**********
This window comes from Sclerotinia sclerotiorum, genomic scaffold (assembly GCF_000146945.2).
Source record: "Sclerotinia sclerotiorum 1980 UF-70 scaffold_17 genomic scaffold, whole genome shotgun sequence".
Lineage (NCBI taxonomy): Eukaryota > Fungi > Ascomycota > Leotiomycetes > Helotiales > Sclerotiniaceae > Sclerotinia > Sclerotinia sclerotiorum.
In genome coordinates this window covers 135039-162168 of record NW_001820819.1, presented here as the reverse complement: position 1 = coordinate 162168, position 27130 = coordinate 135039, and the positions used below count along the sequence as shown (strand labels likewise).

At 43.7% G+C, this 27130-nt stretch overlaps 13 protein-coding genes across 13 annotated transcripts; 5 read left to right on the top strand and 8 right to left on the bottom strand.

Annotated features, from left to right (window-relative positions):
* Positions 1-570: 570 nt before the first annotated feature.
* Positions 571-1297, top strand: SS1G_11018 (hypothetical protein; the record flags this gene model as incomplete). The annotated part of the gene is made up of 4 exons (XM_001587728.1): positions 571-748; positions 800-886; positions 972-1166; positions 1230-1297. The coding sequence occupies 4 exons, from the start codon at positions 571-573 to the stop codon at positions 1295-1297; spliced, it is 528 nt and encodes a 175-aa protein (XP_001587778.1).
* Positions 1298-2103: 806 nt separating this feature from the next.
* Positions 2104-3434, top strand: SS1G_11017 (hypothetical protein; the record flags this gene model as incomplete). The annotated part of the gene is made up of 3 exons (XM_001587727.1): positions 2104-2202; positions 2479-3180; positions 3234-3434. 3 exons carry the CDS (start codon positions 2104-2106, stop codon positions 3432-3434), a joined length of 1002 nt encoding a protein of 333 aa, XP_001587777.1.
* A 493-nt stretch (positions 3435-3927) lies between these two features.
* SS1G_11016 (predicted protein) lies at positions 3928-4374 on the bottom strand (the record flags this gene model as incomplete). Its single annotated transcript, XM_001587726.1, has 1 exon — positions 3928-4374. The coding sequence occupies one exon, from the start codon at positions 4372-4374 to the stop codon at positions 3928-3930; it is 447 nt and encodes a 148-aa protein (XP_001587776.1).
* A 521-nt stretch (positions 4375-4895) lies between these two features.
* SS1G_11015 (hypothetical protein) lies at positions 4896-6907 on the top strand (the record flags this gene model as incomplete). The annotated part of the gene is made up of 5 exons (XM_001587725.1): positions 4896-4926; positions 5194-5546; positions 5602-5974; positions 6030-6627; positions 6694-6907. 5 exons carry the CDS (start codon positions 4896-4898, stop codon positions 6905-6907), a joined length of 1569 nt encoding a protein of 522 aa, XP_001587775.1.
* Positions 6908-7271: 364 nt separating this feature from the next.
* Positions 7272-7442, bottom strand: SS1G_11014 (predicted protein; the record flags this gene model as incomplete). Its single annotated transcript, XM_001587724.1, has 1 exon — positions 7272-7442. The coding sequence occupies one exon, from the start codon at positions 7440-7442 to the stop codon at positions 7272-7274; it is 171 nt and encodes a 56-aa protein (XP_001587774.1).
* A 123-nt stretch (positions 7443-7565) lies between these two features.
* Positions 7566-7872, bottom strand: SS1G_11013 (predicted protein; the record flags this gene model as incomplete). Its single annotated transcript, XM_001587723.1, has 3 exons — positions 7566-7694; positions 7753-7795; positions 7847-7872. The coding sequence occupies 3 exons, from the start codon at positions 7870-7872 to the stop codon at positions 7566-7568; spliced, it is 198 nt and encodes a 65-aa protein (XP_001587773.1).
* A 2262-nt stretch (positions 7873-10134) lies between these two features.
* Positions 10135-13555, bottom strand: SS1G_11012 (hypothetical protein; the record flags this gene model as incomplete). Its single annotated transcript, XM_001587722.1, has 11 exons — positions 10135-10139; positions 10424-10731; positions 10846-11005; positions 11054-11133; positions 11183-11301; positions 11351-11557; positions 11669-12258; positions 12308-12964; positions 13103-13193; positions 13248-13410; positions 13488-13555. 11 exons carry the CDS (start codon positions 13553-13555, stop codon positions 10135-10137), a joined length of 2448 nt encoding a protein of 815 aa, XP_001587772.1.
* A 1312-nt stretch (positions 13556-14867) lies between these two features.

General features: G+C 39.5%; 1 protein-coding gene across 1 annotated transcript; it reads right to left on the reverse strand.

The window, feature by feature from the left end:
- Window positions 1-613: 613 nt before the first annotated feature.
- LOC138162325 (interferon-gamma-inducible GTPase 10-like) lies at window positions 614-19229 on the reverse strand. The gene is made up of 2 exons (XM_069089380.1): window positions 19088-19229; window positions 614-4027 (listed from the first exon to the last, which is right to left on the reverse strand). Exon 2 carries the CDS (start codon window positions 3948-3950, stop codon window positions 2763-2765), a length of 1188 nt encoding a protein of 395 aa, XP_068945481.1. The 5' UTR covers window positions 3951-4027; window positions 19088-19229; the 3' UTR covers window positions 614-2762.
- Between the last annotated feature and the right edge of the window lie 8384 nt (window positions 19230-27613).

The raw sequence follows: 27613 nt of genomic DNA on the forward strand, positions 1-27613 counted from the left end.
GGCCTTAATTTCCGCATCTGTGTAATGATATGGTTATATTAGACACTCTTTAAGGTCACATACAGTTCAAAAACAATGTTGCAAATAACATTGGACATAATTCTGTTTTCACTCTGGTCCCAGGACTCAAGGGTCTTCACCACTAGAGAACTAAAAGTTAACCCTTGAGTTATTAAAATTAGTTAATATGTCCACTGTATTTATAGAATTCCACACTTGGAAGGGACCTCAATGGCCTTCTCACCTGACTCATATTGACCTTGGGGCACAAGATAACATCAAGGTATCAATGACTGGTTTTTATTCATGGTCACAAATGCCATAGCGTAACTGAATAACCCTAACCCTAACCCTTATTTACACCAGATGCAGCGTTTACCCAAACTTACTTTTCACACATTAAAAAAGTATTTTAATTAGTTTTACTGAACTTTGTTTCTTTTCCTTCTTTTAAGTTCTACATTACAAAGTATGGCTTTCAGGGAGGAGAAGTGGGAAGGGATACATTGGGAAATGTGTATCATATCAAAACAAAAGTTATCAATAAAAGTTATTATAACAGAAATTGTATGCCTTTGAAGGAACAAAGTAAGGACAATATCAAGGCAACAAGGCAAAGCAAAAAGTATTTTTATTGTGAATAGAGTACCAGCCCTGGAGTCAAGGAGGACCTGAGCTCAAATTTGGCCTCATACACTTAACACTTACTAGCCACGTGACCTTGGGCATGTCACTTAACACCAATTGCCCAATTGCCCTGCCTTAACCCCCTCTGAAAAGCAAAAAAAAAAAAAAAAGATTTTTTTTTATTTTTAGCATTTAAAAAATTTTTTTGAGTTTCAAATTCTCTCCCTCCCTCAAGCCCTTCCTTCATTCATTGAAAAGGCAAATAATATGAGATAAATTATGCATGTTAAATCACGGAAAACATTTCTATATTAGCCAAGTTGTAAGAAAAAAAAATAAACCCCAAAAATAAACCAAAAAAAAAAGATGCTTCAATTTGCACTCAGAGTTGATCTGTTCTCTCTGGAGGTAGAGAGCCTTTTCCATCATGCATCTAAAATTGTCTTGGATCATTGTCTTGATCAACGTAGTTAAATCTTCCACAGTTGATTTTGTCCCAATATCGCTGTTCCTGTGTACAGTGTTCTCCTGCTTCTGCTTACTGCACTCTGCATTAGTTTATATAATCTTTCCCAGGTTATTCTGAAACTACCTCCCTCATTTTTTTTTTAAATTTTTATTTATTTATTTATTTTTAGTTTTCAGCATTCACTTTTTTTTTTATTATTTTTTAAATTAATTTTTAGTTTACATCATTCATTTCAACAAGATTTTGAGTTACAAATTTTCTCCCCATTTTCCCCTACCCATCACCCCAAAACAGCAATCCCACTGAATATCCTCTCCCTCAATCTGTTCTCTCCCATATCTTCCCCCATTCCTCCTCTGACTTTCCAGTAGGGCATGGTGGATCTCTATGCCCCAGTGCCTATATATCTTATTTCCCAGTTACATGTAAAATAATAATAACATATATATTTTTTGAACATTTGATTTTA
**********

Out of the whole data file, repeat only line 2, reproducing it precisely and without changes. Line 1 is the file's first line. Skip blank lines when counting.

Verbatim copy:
Source record: "Sclerotinia sclerotiorum 1980 UF-70 scaffold_17 genomic scaffold, whole genome shotgun sequence".